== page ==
Trends in Racial Attitudes

Trends in Racial Attitudes

How do people feel about race?

For observers who assert that we live in a post-racial society, this question may seem simple. We would like to believe that we are becoming a less racist society. Data collected since the 1950s show that racial attitudes held by whites and African Americans have changed. But that change has been much more complicated than is generally assumed. As state and federal policies have been adopted to battle racist systems—from desegregation of schools to preventing housing discrimination to affirmative action—we've seen a shift in the racial climate of the country. However, has there been a change in the hearts and minds of Americans?

The data and analysis presented here demonstrate trends in racial attitudes over the last half of the twentieth century.* The research compiles several national surveys, with responses since the late 1950s. The surveys asked white and black respondents a variety of questions seeking to measure American attitudes regarding racial equality; government efforts to ensure equal treatment; social contact between races; and other racial topics such as hate groups, riots, and the Civil Rights Movement. 



Trends in Racial Attitudes: The Basics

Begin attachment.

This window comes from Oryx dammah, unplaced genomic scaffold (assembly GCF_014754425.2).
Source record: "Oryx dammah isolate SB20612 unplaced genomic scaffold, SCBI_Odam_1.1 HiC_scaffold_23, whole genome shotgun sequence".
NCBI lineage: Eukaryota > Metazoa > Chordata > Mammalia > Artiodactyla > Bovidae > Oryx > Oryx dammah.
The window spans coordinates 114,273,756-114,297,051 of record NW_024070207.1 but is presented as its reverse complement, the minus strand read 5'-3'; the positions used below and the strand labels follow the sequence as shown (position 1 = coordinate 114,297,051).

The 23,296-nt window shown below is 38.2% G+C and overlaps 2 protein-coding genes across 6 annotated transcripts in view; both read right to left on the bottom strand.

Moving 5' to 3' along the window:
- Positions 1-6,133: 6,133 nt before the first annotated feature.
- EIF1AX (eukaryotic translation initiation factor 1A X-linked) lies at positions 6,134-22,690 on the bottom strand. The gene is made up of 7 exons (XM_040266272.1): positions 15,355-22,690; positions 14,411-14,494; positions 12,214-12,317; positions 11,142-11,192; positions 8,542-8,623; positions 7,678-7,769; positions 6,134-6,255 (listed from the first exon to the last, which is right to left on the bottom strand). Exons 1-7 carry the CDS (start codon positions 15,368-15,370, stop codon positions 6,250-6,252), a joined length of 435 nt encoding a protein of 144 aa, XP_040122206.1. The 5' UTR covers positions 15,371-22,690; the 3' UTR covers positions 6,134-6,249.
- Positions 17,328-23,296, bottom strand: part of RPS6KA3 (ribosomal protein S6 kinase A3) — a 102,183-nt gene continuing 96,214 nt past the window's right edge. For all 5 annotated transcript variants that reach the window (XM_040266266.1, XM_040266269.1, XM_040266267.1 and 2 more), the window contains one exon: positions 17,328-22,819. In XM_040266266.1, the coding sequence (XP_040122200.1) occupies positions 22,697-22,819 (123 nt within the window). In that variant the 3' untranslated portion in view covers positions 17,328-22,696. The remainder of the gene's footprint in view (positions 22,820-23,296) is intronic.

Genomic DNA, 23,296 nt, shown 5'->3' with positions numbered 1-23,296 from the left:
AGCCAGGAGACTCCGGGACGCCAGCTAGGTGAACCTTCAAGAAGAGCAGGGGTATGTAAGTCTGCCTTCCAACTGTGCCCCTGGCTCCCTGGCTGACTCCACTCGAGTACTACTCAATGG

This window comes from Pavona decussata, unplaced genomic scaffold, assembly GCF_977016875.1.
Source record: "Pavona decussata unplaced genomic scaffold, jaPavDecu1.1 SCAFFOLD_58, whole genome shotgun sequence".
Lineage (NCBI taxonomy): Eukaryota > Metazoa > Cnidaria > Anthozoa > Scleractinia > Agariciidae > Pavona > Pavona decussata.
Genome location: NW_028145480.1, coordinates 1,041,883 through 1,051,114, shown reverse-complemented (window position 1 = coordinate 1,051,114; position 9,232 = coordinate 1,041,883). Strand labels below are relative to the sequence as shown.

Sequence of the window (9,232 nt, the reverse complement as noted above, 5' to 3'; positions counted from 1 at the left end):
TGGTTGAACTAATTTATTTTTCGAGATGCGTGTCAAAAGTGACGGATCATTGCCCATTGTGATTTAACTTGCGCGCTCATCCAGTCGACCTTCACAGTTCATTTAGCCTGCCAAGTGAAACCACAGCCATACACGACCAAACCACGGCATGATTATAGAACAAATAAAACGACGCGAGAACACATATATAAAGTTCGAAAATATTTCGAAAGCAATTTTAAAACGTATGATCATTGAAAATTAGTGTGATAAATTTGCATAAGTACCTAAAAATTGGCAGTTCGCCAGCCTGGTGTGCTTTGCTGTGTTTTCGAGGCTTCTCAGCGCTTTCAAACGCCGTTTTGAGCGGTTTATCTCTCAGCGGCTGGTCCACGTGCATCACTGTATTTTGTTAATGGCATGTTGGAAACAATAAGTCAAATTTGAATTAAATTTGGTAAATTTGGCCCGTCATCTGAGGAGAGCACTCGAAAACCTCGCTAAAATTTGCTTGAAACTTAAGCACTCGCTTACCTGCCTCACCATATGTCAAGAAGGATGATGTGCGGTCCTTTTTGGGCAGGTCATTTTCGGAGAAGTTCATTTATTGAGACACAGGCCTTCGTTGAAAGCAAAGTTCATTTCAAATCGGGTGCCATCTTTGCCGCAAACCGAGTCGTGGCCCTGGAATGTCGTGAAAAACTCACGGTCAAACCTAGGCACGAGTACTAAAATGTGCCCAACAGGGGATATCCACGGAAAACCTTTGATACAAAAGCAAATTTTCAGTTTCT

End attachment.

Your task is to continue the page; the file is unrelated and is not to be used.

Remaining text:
Overall, whites have shown dramatic increases in support for principles of racial equality. There has also been a decrease among whites in negative stereotyping. However, readers should be cautious in interpreting the trends, because some of this positive change could be due to social norms regarding what kinds of answers should be reported in surveys. In other words, we don't know how much of the change is real, and how much is due to the respondents saying what they felt they were "supposed to" say. And, although there was substantial change in racial attitudes in the 60s and 70s, more recent trends reveal little additional change since the turn of the century. In fact, the data show some signs of disengagement (whites often prefer to give "no answer" to racial questions) or reversing of trends (fewer whites today believe that African Americans continue to face barriers due to discrimination). Click here to read a full summary of trends in white racial attitudes.

For African Americans, attitudes have hardly changed since the questions were first asked. In many ways, levels of white support have now "caught up with" black attitudes. Unfortunately, the historical survey record on black racial attitudes is not as robust as for whites for a variety of reasons. But it is clear that black racial attitudes are distinctive from whites in many ways. For example, African Americans are significantly more likely than whites to recognize structural causes of racial inequality and to support efforts to reduce it. Click here to read a full summary of trends in black racial attitudes.

Looking at the historical data, one conclusion is consistent and strong: racial attitudes are complex. Take a closer look at the patterns and trends for more detailed topics and survey questions by browsing the menu to the left.



To learn how to best use this data, or to gain more information about the graphs and tables, contact Maria Krysan.

*The data here build on a book published in 1997 titled Racial Attitudes in America: Trends and Interpretations, Revised Edition, by Howard Schuman, Charlotte Steeh, Lawrence Bobo, and Maria Krysan (Harvard University Press).